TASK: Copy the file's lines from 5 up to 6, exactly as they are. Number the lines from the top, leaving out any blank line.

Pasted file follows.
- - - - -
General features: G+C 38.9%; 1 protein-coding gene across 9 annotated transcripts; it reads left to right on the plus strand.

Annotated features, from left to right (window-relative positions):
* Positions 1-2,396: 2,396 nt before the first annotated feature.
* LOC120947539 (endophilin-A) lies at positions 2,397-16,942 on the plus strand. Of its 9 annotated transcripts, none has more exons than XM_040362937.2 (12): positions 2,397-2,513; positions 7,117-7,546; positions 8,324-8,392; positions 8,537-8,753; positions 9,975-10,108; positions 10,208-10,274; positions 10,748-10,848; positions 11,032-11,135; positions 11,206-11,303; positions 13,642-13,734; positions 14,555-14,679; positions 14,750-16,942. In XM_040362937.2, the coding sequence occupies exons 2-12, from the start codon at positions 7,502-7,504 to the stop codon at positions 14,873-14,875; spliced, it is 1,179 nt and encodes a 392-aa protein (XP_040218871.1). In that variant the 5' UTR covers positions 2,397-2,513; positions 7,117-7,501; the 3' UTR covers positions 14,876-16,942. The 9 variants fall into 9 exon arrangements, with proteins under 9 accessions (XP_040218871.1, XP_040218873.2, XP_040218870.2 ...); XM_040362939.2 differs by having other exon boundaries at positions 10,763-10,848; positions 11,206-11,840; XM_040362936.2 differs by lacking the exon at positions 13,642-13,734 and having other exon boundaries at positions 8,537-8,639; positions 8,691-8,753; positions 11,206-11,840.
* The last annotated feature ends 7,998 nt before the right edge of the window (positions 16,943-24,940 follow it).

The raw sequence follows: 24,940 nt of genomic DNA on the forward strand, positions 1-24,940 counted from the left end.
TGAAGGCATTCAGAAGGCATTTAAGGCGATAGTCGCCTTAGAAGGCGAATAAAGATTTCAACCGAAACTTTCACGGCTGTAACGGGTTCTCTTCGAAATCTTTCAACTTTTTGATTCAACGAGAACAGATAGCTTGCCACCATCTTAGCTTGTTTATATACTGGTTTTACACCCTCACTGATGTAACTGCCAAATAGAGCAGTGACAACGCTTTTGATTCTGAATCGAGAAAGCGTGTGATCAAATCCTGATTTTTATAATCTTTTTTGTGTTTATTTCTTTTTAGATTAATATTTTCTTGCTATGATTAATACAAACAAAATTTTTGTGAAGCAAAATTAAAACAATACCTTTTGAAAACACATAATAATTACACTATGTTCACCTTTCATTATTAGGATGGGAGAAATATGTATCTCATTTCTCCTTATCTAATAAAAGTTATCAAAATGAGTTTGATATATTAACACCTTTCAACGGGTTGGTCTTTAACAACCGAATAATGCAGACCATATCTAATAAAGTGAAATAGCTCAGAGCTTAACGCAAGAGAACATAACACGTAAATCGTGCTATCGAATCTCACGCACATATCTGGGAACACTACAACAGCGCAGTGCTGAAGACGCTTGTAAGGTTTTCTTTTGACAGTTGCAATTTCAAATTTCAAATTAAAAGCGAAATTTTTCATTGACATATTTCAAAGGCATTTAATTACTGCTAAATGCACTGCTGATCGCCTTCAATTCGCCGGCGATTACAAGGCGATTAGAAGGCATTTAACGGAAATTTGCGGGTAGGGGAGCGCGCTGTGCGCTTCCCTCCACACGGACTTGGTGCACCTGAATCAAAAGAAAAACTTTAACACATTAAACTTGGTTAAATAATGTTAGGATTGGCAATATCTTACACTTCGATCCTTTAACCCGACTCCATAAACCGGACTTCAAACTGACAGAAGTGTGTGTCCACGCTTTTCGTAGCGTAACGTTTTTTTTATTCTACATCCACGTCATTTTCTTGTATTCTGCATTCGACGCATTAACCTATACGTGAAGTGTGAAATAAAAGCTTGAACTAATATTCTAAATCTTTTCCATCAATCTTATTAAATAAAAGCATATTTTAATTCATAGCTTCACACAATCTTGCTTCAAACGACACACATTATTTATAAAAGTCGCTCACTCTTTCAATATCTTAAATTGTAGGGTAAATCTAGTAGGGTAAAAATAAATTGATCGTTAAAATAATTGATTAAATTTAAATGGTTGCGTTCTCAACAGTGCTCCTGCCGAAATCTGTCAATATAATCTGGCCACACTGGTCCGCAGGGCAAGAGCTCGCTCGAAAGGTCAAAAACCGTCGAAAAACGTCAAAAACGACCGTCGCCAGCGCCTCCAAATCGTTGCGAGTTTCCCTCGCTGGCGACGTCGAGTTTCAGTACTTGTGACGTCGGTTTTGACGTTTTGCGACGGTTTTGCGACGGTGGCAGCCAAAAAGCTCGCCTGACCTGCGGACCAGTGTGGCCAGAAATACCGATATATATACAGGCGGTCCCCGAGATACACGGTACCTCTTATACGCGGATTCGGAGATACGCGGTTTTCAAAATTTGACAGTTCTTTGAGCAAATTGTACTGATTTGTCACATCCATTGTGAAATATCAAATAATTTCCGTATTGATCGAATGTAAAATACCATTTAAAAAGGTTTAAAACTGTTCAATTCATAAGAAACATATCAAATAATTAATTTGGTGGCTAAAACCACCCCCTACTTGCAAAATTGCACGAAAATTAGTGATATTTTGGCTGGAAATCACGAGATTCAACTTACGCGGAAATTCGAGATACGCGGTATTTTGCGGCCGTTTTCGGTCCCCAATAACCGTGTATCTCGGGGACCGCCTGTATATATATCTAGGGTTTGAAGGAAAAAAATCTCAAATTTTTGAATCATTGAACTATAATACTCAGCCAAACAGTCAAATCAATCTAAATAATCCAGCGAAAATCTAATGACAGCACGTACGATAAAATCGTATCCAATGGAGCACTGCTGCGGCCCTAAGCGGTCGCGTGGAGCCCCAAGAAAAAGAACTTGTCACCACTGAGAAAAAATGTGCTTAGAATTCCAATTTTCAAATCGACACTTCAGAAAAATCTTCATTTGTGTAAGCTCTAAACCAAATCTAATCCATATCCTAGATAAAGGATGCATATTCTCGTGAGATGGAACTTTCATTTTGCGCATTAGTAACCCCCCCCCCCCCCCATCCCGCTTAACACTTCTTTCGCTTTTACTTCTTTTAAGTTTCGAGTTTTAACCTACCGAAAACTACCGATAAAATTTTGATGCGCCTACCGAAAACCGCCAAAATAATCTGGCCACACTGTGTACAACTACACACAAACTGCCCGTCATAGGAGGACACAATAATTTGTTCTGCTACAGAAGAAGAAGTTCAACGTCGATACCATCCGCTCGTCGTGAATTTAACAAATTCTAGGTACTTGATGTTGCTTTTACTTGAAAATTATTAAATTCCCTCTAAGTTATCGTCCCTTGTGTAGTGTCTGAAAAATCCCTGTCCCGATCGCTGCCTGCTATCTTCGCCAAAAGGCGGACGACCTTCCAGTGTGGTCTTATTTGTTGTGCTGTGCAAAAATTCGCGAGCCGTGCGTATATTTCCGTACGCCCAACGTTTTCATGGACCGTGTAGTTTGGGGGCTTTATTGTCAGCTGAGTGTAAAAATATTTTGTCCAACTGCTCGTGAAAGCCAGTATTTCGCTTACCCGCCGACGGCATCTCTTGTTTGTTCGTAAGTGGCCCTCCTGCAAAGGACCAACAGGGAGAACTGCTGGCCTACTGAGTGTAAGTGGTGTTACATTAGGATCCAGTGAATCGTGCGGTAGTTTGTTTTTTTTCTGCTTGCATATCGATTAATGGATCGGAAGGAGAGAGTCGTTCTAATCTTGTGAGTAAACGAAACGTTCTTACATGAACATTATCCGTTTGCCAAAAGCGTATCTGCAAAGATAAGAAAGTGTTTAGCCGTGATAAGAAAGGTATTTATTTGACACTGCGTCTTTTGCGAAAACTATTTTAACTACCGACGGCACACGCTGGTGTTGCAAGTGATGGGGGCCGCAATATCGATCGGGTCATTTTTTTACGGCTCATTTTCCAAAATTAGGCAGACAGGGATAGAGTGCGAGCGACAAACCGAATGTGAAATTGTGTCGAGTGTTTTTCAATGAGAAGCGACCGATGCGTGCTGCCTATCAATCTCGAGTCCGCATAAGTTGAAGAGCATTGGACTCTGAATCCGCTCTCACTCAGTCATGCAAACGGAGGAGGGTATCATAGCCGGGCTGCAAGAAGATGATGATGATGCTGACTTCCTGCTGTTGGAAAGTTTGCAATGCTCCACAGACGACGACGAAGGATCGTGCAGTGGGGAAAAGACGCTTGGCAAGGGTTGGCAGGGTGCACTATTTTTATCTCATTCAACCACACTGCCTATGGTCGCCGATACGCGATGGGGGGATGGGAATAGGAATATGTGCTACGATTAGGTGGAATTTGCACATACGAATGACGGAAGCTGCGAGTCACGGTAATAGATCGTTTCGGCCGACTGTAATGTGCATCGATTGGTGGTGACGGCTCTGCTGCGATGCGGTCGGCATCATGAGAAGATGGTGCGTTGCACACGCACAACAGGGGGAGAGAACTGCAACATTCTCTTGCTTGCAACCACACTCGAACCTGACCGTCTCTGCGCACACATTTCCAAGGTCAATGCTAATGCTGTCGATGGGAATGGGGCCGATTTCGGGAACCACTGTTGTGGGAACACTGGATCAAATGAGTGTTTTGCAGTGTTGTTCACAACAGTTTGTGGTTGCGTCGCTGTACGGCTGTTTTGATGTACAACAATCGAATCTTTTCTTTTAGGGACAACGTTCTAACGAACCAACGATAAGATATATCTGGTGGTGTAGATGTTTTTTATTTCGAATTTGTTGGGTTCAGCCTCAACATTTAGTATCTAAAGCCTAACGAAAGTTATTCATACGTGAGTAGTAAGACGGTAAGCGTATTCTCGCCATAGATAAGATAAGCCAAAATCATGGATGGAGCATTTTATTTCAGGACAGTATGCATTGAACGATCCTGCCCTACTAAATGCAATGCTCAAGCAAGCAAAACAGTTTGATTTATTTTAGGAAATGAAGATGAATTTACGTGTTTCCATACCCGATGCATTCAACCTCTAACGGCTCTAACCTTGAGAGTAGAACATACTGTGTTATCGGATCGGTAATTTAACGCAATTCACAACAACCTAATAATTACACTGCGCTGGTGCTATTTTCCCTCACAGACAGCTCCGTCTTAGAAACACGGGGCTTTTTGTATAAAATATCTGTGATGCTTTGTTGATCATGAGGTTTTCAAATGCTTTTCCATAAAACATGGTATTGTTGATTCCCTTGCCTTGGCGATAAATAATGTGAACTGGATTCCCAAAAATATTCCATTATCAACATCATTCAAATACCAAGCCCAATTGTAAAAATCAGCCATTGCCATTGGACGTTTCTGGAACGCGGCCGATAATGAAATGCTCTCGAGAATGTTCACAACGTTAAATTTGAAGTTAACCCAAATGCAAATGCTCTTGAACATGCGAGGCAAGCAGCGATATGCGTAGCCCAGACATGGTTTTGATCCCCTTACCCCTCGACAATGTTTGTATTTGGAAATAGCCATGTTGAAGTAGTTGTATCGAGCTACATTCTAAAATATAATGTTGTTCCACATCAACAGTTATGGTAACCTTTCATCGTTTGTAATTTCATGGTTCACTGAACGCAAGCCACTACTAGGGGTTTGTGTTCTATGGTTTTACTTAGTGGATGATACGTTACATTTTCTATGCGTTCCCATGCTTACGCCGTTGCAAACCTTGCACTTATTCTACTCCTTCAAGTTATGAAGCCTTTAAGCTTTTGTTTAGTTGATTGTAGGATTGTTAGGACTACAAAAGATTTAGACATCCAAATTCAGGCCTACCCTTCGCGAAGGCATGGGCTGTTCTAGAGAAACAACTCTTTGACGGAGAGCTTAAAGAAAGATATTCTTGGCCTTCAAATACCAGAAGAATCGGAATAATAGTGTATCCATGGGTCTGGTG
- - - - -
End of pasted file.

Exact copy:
* The last annotated feature ends 7,998 nt before the right edge of the window (positions 16,943-24,940 follow it).

The raw sequence follows: 24,940 nt of genomic DNA on the forward strand, positions 1-24,940 counted from the left end.